Three Al Jazeera journalists appeared in a Cairo court on Thursday, taking advantage of repeated recesses to shout messages to reporters covering their first appearance in almost two months.
It was chaotic inside the dusty courtroom as the defendants vied to be heard. "They didn't inform us about the trial," came one shout. "Tell my family that I love them," came another.
Al Jazeera's Cairo bureau chief, Mohamed Fahmy, was arrested in a sundown raid on the channel's temporary office in late December, along with Australian reporter Peter Greste, and freelance producer Baher Mohamed. A macabre 22-minute video of their arrest from suites in a five-star Cairo hotel, set to the music of a Hollywood blockbuster, was later shown on Egyptian television.
They and 16 other defendants are accused of belonging to or assisting a terrorist organization – in this case, the Muslim Brotherhood, recently designated as a terrorist group – as well as broadcasting "false news" and working without the correct accreditation. They deny the charges other than those relating to their paperwork, arguing that they are being prosecuted for simply doing their job in a difficult political climate.
Press freedom has been increasingly restricted in Egypt since former President Mohamed Morsi was ousted in a July 3 military coup. The Qatari-owned Al Jazeera network is perceived as sympathetic to Mr. Morsi’s Muslim Brotherhood, which the government is seeking to drive out of politics entirely. Qatar was a key ally of Mr. Morsi's government, and now plays host to a number of senior Muslim Brotherhood figures.
Although Al Jazeera’s Arabic channel is frequently accused of bias and incitement, the detained journalists work for Al Jazeera English, an editorially separate outlet.
The judge named 20 defendants, but only eight appeared in court. Of those, only three were employees of the network.
Mr. Fahmy, who endured weeks in solitary confinement before being moved into a cell with his colleagues in Cairo’s notorious Tora prison, said their physical conditions are bearable, but that the psychological trials were “very difficult.”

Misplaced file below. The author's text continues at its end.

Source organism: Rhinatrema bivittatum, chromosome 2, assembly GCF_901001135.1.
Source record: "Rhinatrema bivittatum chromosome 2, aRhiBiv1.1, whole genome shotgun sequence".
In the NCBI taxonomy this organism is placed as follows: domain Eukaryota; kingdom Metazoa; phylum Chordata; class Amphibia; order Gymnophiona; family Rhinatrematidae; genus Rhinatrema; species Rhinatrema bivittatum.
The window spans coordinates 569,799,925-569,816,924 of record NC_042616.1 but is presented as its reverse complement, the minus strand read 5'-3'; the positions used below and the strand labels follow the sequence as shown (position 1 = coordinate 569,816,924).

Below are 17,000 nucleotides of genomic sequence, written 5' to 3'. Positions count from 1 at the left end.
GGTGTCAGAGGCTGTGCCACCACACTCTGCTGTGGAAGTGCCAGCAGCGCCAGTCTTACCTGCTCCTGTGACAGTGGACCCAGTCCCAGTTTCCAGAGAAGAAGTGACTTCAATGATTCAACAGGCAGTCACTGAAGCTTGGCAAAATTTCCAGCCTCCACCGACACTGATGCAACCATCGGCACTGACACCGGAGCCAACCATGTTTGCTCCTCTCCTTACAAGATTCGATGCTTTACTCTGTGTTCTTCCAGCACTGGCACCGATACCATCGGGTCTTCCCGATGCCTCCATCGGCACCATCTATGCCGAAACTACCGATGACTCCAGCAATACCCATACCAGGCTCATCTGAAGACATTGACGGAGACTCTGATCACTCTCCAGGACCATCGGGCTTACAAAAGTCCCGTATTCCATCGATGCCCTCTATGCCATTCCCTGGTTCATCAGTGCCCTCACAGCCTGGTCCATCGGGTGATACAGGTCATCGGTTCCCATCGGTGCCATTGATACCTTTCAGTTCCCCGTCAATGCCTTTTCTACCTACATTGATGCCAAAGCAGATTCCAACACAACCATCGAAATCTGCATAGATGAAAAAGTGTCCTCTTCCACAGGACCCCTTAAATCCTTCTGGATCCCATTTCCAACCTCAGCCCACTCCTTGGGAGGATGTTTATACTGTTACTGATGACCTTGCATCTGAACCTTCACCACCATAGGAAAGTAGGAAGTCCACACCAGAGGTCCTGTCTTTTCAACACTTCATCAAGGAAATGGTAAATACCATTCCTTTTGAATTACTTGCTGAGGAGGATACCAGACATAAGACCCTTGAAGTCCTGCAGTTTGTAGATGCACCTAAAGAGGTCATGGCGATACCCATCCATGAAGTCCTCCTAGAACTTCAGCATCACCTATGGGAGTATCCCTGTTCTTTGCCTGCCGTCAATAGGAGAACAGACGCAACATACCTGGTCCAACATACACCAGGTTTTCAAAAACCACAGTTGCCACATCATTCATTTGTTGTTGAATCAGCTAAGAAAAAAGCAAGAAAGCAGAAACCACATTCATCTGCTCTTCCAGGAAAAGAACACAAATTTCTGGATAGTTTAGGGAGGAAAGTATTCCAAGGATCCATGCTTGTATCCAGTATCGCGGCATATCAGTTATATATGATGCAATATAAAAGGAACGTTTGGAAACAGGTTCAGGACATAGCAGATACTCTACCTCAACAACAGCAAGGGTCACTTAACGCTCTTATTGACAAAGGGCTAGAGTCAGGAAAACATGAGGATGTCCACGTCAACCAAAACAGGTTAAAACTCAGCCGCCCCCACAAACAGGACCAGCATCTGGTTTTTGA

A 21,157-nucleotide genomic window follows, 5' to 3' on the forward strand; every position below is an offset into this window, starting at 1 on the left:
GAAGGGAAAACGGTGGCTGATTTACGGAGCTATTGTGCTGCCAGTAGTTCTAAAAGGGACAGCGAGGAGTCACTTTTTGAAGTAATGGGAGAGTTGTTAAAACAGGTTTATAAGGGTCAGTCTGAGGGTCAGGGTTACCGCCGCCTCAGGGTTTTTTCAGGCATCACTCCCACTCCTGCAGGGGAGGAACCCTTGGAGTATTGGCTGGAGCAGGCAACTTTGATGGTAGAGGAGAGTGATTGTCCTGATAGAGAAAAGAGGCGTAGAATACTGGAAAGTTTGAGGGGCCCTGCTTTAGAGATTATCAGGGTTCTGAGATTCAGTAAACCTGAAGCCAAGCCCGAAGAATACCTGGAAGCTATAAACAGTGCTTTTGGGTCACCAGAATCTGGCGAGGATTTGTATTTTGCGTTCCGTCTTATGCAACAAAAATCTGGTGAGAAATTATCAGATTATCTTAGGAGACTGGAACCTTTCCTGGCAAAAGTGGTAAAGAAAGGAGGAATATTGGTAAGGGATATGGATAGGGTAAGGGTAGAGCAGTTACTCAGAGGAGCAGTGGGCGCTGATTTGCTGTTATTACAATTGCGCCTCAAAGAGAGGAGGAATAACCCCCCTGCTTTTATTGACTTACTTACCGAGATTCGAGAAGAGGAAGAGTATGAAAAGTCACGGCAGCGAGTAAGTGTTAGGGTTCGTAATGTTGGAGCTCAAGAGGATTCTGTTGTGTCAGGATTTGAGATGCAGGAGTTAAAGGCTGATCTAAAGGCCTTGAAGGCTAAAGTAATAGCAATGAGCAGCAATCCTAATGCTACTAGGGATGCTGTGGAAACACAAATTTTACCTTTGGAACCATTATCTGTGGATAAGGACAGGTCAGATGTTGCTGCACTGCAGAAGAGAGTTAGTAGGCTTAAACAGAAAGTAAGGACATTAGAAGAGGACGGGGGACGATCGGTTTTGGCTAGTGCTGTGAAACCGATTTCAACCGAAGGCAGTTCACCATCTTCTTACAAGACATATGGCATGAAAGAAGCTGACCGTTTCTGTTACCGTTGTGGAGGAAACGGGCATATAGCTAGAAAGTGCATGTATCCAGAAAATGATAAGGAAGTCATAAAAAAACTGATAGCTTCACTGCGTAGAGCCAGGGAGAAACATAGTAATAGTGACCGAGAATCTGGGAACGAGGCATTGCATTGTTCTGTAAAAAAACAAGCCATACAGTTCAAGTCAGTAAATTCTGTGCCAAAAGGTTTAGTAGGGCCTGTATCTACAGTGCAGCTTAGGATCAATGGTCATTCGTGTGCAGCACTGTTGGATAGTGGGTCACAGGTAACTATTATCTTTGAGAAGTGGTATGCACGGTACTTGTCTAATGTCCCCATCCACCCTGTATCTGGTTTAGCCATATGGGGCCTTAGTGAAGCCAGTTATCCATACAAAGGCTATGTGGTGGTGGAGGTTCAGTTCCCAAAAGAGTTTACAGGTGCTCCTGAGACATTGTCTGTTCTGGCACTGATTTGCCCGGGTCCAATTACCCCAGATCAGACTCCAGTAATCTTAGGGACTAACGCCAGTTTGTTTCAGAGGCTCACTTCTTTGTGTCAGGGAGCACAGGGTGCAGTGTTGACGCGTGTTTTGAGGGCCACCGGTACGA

He called on the governments of Canada and Australia to add their voices to a growing chorus of international condemnation over their imprisonment. Fahmy is a Canadian-Egyptian citizen.
Australian prime minister Tony Abbot alluded to their fate on Thursday, telling journalists in Sydney that “a free press is not compatible with harassing journalists going about their ordinary business.” He declined to mention the Al Jazeera case.
Defendants' families endured a four-hour wait in the baking sun as the start of Thursday’s court session, held inside a police compound attached to the prison, was repeatedly delayed. The media circus in the outer courtyard contrasted sharply with the solemn mood on the other side of the ramparts, where families waited to visit imprisoned relatives.
Fahmy’s fiancee said that he remained psychologically strong, despite his spell of solitary confinement with an untreated broken shoulder. "He always tells me that they will remain free, even while they are behind bars," she says. "Journalists are not terrorists – the evidence linking him to the Muslim Brotherhood comes because he has Muslim Brotherhood contacts on his phone, like all reporters in Egypt."
The other five defendants did not get to the chance to speak in front of the judge, but used recesses to tell reporters about the specifics of their case. They denied links with Al Jazeera, and alleged that they had been tortured in custody. The five – whose connection to the Al Jazeera reporters remains unclear – included Anas Beltagy, the son of senior Muslim Brotherhood figure Mohamed Beltagy.